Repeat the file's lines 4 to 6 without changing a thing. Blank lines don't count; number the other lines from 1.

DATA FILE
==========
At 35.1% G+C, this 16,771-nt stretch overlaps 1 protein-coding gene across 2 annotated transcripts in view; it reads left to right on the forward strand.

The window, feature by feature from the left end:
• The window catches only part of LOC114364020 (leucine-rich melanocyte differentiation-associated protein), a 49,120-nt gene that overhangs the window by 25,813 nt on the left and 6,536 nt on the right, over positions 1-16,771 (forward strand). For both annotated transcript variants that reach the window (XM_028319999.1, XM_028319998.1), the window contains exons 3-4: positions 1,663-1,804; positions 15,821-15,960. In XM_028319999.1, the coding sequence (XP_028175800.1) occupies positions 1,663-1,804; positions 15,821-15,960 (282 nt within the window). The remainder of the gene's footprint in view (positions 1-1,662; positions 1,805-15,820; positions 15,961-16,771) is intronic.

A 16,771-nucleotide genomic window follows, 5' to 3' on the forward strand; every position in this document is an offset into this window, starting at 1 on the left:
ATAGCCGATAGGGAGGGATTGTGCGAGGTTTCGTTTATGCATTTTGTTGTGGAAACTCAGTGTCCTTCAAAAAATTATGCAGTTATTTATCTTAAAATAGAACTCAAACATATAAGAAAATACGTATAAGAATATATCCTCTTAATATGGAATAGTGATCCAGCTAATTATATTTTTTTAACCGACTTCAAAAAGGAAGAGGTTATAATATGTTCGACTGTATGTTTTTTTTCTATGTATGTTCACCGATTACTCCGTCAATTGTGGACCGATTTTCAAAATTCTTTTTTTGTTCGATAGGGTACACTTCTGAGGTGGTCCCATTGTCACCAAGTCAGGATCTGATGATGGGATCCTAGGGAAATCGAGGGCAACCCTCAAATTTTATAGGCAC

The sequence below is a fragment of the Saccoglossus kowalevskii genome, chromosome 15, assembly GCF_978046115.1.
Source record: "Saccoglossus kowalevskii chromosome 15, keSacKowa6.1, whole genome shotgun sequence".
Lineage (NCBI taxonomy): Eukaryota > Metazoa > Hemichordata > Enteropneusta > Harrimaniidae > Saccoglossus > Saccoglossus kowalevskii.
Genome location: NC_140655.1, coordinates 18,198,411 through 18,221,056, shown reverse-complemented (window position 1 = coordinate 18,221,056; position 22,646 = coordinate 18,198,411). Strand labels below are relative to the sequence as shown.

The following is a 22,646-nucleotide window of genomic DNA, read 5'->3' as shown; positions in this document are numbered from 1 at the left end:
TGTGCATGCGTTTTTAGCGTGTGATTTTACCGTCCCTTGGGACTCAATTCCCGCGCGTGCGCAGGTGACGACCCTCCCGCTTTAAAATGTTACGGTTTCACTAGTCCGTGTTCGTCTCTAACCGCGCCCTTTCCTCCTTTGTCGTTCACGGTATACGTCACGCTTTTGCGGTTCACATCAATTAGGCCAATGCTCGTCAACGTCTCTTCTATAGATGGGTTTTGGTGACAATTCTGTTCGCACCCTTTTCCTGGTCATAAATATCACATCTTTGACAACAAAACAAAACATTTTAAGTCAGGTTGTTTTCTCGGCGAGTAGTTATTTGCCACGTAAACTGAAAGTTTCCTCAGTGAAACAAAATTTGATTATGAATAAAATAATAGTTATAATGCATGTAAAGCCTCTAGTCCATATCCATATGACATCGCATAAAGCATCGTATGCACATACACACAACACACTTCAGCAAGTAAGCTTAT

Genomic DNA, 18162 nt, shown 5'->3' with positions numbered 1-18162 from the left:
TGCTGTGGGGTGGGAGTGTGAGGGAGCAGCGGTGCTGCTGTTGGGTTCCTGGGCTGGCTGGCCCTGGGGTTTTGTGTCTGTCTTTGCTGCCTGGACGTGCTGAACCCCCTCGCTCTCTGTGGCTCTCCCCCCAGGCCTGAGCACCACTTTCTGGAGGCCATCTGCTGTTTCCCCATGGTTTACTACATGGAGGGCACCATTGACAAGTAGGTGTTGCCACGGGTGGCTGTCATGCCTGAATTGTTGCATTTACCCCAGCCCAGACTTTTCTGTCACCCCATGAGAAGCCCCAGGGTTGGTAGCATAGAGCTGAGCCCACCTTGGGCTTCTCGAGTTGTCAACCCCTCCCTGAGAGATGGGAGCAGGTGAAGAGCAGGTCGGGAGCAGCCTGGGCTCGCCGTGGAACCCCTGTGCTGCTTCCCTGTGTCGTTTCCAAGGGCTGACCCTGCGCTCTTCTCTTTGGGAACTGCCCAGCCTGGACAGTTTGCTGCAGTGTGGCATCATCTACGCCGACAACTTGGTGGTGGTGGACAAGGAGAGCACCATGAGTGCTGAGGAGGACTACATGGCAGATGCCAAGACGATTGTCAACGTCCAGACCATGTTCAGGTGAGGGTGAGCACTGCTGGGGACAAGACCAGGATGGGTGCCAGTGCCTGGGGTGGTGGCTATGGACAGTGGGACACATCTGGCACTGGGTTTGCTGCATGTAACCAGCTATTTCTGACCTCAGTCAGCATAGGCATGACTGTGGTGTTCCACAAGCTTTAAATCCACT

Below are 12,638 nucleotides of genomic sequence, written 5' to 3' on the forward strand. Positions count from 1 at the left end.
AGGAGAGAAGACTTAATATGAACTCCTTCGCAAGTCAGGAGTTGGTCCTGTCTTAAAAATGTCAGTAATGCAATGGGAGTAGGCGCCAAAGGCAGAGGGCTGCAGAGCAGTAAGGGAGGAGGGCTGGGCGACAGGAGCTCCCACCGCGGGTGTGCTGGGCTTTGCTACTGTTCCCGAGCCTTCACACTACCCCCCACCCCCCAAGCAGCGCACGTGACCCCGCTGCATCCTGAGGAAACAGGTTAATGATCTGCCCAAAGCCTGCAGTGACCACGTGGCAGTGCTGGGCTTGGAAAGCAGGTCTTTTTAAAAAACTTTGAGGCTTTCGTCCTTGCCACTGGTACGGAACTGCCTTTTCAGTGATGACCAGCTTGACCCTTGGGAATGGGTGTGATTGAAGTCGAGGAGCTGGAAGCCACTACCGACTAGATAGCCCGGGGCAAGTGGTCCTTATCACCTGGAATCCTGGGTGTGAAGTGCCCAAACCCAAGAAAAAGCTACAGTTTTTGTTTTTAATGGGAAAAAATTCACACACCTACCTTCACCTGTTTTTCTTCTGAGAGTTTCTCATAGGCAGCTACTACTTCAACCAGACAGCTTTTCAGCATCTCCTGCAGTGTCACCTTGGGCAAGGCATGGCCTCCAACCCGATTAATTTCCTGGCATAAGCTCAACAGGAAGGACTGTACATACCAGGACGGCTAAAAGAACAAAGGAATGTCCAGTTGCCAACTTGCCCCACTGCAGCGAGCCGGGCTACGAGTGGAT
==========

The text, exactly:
A 16,771-nucleotide genomic window follows, 5' to 3' on the forward strand; every position in this document is an offset into this window, starting at 1 on the left:
ATAGCCGATAGGGAGGGATTGTGCGAGGTTTCGTTTATGCATTTTGTTGTGGAAACTCAGTGTCCTTCAAAAAATTATGCAGTTATTTATCTTAAAATAGAACTCAAACATATAAGAAAATACGTATAAGAATATATCCTCTTAATATGGAATAGTGATCCAGCTAATTATATTTTTTTAACCGACTTCAAAAAGGAAGAGGTTATAATATGTTCGACTGTATGTTTTTTTTCTATGTATGTTCACCGATTACTCCGTCAATTGTGGACCGATTTTCAAAATTCTTTTTTTGTTCGATAGGGTACACTTCTGAGGTGGTCCCATTGTCACCAAGTCAGGATCTGATGATGGGATCCTAGGGAAATCGAGGGCAACCCTCAAATTTTATAGGCAC

The sequence below is a fragment of the Saccoglossus kowalevskii genome, chromosome 15, assembly GCF_978046115.1.